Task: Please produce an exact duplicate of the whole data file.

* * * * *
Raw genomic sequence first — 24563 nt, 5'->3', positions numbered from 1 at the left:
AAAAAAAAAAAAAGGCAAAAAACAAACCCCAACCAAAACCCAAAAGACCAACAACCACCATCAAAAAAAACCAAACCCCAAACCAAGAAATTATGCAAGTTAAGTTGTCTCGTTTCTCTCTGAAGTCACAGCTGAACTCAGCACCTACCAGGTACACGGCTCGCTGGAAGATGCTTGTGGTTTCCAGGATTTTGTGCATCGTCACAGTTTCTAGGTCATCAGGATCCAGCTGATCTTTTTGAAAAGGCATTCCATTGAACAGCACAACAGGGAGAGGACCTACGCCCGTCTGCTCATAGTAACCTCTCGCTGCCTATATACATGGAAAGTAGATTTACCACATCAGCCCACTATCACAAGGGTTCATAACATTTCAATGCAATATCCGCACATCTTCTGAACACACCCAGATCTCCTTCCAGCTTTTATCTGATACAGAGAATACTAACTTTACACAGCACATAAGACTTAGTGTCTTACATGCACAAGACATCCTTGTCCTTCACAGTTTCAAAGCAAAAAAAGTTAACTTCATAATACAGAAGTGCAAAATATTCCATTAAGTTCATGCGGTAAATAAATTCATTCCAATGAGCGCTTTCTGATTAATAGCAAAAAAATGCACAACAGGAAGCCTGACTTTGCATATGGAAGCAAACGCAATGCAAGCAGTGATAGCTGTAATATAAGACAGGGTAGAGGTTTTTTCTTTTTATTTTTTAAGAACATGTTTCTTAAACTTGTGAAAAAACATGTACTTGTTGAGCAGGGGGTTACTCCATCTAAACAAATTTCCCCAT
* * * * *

Raw genomic sequence first — 24563 nt, 5'->3', positions numbered from 1 at the left:
AAAAAAAAAAAAAGGCAAAAAACAAACCCCAACCAAAACCCAAAAGACCAACAACCACCATCAAAAAAAACCAAACCCCAAACCAAGAAATTATGCAAGTTAAGTTGTCTCGTTTCTCTCTGAAGTCACAGCTGAACTCAGCACCTACCAGGTACACGGCTCGCTGGAAGATGCTTGTGGTTTCCAGGATTTTGTGCATCGTCACAGTTTCTAGGTCATCAGGATCCAGCTGATCTTTTTGAAAAGGCATTCCATTGAACAGCACAACAGGGAGAGGACCTACGCCCGTCTGCTCATAGTAACCTCTCGCTGCCTATATACATGGAAAGTAGATTTACCACATCAGCCCACTATCACAAGGGTTCATAACATTTCAATGCAATATCCGCACATCTTCTGAACACACCCAGATCTCCTTCCAGCTTTTATCTGATACAGAGAATACTAACTTTACACAGCACATAAGACTTAGTGTCTTACATGCACAAGACATCCTTGTCCTTCACAGTTTCAAAGCAAAAAAAGTTAACTTCATAATACAGAAGTGCAAAATATTCCATTAAGTTCATGCGGTAAATAAATTCATTCCAATGAGCGCTTTCTGATTAATAGCAAAAAAATGCACAACAGGAAGCCTGACTTTGCATATGGAAGCAAACGCAATGCAAGCAGTGATAGCTGTAATATAAGACAGGGTAGAGGTTTTTTCTTTTTATTTTTTAAGAACATGTTTCTTAAACTTGTGAAAAAACATGTACTTGTTGAGCAGGGGGTTACTCCATCTAAACAAATTTCCCCAT